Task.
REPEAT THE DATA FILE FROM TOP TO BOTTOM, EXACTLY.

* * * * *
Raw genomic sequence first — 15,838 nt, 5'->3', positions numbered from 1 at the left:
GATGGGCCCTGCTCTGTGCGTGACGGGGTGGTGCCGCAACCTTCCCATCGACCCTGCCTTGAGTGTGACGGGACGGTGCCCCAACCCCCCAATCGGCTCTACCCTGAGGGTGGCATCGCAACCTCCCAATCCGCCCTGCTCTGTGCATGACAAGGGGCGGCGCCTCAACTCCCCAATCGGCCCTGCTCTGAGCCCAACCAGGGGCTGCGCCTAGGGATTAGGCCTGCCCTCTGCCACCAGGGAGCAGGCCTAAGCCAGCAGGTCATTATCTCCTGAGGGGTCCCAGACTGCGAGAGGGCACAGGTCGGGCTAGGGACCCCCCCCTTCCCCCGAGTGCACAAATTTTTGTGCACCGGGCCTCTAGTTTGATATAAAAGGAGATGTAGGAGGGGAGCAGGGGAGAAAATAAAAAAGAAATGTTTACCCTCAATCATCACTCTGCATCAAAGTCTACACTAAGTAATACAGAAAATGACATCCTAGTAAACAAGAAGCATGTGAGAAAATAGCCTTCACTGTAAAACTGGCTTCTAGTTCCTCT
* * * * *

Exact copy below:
Raw genomic sequence first — 15,838 nt, 5'->3', positions numbered from 1 at the left:
GATGGGCCCTGCTCTGTGCGTGACGGGGTGGTGCCGCAACCTTCCCATCGACCCTGCCTTGAGTGTGACGGGACGGTGCCCCAACCCCCCAATCGGCTCTACCCTGAGGGTGGCATCGCAACCTCCCAATCCGCCCTGCTCTGTGCATGACAAGGGGCGGCGCCTCAACTCCCCAATCGGCCCTGCTCTGAGCCCAACCAGGGGCTGCGCCTAGGGATTAGGCCTGCCCTCTGCCACCAGGGAGCAGGCCTAAGCCAGCAGGTCATTATCTCCTGAGGGGTCCCAGACTGCGAGAGGGCACAGGTCGGGCTAGGGACCCCCCCCTTCCCCCGAGTGCACAAATTTTTGTGCACCGGGCCTCTAGTTTGATATAAAAGGAGATGTAGGAGGGGAGCAGGGGAGAAAATAAAAAAGAAATGTTTACCCTCAATCATCACTCTGCATCAAAGTCTACACTAAGTAATACAGAAAATGACATCCTAGTAAACAAGAAGCATGTGAGAAAATAGCCTTCACTGTAAAACTGGCTTCTAGTTCCTCT